So what has Mitchell achieved for all his travel and all his posturing? Nothing. Actually, worse than nothing: Mitchell has managed to obscure the only good news emerging from the area, which is the continuing improvement in life on the West Bank. More jobs, more freedom of movement, more law and order are apparent in 2009. But that’s usually mentioned in the fifth paragraph of any administration statement. If Obama had used all his early prestige last winter to ask Arab states to embrace the Palestinians (rather than to embrace Israel, which was an impossible goal), perhaps he’d have gotten somewhere. Perhaps the PA would today have the funds to build more schools and roads and hospitals — and jails, for that matter.
American policy under Obama has aligned itself in a curious and possibly unintended way with the worst elements of Arab policy. Like that of the Arabs, it is cold toward Israel: Despite several visits to the region, the president has skipped Israel, and the White House’s aloofness toward Netanyahu is obvious. This posture makes peace far harder to achieve. Again like Arab policy, it is warm toward the Palestinians in ways that hurt the Palestinian leaders more than help them. That is, the rhetoric is warm but little or nothing is actually done to assist them, and they emerge weaker with every passing month. Again like the Arab approach, it puts a premium on rhetoric, negotiations, and diplomacy, with few sensible concrete steps.
As a result, “world opinion” toward Israel has gone from cool to frigid — in Europe especially. U.N. actions such as the Goldstone Report are one manifestation of this; denunciations of Israel, not to mention efforts to prevent Israeli officials from speaking on campuses and indeed to jail them if they come to Europe, are others. The cause is clear: As the United States, Israel’s closest friend, has backed away from Israel since the Obama inauguration, Europeans have backed even farther. They have seen the American coolness as license, indeed encouragement, to excoriate the Jewish state, and have enthusiastically done so.
Israelis watch all of this and wonder whether it is intended, or rather the product of the Obama team’s incompetence. I was asked repeatedly during my visit: What are they doing? What do they think they are doing? Do they realize it isn’t working? Is there a learning curve?
Meanwhile, Israelis watch Obama’s handling of Iran, which for them is a deadly serious matter. They note that the administration congratulated itself on winning Russian president Dmitry Medvedev’s agreement for more sanctions, but they see that there actually was no agreement. They watched as administration spokesmen smugly said they’d gotten more from Iran in just days of talks than Bush had in eight years of hostility, but then saw Iran’s “agreement” to export almost all of its low-enriched uranium evaporate over the following weeks.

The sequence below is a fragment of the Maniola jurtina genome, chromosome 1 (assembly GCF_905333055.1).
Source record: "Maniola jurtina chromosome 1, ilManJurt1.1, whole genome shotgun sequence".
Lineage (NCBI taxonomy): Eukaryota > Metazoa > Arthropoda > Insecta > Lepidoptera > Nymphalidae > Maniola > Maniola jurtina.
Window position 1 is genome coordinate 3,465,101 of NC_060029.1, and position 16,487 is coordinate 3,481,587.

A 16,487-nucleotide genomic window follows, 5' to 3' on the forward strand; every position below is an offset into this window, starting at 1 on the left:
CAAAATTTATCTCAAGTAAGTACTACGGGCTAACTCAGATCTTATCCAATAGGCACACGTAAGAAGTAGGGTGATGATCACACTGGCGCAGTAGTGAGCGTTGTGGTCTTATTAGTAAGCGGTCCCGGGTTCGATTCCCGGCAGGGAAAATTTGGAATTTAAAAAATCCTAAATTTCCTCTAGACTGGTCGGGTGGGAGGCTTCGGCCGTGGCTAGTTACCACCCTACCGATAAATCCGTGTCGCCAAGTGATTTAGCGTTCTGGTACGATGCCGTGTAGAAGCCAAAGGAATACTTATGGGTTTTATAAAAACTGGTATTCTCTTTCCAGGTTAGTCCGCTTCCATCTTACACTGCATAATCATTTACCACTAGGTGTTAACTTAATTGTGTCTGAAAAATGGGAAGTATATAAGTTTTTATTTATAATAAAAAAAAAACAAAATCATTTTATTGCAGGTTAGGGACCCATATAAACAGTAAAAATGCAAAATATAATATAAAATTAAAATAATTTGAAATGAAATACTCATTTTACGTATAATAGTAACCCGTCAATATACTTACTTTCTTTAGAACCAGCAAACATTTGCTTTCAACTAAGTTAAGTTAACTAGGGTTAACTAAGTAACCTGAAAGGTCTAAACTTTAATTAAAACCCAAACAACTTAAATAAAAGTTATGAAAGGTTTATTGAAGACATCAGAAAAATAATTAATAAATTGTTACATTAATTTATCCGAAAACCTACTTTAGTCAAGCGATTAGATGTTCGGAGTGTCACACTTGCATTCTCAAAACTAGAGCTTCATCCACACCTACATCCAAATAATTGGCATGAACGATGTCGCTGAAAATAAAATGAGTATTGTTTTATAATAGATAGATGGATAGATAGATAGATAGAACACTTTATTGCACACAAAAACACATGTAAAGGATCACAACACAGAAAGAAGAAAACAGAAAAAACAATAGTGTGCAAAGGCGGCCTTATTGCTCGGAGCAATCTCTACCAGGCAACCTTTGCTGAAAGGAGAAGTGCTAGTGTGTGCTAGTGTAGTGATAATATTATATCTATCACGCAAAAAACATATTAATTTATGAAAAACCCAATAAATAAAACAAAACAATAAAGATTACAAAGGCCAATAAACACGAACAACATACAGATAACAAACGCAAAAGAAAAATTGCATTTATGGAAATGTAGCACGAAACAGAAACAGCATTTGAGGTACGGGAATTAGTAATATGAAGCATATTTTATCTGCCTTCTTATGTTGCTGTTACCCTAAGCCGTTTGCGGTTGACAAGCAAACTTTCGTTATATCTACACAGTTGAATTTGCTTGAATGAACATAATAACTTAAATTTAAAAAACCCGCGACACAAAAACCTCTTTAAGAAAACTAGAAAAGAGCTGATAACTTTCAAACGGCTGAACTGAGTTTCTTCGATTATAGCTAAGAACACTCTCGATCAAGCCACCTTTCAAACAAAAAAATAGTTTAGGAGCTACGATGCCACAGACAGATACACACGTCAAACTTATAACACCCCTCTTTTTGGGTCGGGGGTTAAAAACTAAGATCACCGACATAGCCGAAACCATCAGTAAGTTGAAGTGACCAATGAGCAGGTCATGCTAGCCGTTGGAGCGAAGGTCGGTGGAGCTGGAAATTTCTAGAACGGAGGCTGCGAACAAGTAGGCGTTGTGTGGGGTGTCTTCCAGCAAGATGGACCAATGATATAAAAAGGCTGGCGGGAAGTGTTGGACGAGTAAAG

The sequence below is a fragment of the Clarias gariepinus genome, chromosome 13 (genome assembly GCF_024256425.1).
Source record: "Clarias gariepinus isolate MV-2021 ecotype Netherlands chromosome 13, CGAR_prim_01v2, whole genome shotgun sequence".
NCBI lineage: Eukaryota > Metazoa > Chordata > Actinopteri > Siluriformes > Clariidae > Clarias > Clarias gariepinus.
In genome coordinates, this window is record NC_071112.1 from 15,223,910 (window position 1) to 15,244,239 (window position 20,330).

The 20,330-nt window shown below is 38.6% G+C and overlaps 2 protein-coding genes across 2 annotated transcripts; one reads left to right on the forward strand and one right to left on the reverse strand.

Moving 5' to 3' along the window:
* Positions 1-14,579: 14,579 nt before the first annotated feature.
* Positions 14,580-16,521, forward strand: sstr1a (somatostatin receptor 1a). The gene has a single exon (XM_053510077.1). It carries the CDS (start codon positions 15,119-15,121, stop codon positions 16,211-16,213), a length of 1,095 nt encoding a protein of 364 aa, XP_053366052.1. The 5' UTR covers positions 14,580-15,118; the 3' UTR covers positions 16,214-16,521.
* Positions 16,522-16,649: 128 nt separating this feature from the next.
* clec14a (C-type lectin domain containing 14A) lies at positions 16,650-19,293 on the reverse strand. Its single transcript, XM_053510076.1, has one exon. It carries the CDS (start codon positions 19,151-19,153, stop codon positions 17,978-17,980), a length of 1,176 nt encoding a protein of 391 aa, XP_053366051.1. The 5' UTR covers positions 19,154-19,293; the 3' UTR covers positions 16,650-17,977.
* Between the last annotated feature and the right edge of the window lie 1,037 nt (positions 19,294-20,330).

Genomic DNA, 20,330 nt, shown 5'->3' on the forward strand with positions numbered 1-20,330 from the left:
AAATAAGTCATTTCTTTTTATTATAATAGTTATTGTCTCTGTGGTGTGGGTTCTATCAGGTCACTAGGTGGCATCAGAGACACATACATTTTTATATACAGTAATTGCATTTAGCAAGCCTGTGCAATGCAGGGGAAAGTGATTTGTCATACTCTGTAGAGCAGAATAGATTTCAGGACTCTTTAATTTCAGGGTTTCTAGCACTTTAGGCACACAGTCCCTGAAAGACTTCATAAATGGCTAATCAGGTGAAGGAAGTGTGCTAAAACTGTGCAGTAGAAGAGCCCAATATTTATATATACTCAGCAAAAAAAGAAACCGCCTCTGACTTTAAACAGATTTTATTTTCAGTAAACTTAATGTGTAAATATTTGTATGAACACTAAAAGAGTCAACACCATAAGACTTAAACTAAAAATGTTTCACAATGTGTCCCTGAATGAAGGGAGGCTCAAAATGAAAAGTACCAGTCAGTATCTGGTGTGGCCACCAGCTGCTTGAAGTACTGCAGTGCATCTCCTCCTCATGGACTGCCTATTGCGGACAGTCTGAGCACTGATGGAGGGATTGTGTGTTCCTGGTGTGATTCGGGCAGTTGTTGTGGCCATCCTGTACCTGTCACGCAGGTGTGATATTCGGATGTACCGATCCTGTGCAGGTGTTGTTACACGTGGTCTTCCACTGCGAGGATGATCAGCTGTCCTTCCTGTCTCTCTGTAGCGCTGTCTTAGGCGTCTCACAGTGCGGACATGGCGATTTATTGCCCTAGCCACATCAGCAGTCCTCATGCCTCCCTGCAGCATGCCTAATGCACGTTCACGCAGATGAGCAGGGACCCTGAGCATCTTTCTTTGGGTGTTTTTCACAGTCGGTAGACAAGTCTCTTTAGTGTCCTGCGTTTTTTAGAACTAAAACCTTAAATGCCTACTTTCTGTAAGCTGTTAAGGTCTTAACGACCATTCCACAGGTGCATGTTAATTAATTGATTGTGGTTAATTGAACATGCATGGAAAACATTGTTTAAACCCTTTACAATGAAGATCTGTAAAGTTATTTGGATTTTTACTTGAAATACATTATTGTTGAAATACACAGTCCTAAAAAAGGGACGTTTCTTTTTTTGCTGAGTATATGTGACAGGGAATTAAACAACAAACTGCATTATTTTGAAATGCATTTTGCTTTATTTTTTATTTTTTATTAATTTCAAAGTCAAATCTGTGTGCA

These episodes do not instill confidence that the mishandling of Israeli-Palestinian affairs is a temporary aberration; instead they make Israelis suspect that the administration’s approach to world politics is simply naïve, and more given to self-congratulation than to making tough choices. The president’s decision on Afghanistan plays a role here too, for Israelis — like many Americans — wonder whether the dithering of recent weeks bespeaks a lack of “grit.” As in Iran, North Korea, Russia, China, Afghanistan, Pakistan, and elsewhere, including downtown Washington, an Obama decision to overrule Gen. Stanley McChrystal or to offer him half of what he says he needs will be carefully noted in the Kirya, the headquarters of the Israel Defense Forces. Israelis want a strong, tough America, and they want to be its ally. A weak administration, whose judgment about the Middle East and about world politics is erroneous and often naïve, and that expresses a coolness to Israel and an indifference to the threats it faces, is an Israeli nightmare. Maybe feeling confused is their way of holding off the conclusion that that’s just what they’ve got in Obama.
– Elliott Abrams is a senior fellow for Middle Eastern studies at the Council on Foreign Relations. He served as the deputy national-security adviser handling Middle Eastern affairs in the George W. Bush administration. This piece is adapted from the November 23, 2009, issue of National Review.